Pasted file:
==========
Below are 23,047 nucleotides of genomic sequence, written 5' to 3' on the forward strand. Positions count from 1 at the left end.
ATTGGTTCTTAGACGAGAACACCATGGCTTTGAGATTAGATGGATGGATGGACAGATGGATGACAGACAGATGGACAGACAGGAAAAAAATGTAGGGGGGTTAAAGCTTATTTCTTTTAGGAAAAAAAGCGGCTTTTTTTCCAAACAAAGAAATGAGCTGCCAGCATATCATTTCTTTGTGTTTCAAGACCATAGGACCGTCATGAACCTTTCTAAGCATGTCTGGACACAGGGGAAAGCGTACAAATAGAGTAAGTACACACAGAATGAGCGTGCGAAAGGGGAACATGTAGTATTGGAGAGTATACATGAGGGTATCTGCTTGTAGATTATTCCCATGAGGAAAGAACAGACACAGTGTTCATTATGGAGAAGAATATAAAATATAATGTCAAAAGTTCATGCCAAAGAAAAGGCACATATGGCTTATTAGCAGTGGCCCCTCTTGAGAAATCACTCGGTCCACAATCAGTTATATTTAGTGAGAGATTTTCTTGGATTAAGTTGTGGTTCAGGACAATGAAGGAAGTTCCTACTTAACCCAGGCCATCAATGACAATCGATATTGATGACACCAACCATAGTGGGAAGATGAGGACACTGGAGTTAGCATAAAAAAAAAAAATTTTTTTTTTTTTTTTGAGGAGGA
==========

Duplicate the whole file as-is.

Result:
Below are 23,047 nucleotides of genomic sequence, written 5' to 3' on the forward strand. Positions count from 1 at the left end.
ATTGGTTCTTAGACGAGAACACCATGGCTTTGAGATTAGATGGATGGATGGACAGATGGATGACAGACAGATGGACAGACAGGAAAAAAATGTAGGGGGGTTAAAGCTTATTTCTTTTAGGAAAAAAAGCGGCTTTTTTTCCAAACAAAGAAATGAGCTGCCAGCATATCATTTCTTTGTGTTTCAAGACCATAGGACCGTCATGAACCTTTCTAAGCATGTCTGGACACAGGGGAAAGCGTACAAATAGAGTAAGTACACACAGAATGAGCGTGCGAAAGGGGAACATGTAGTATTGGAGAGTATACATGAGGGTATCTGCTTGTAGATTATTCCCATGAGGAAAGAACAGACACAGTGTTCATTATGGAGAAGAATATAAAATATAATGTCAAAAGTTCATGCCAAAGAAAAGGCACATATGGCTTATTAGCAGTGGCCCCTCTTGAGAAATCACTCGGTCCACAATCAGTTATATTTAGTGAGAGATTTTCTTGGATTAAGTTGTGGTTCAGGACAATGAAGGAAGTTCCTACTTAACCCAGGCCATCAATGACAATCGATATTGATGACACCAACCATAGTGGGAAGATGAGGACACTGGAGTTAGCATAAAAAAAAAAAATTTTTTTTTTTTTTTTGAGGAGGA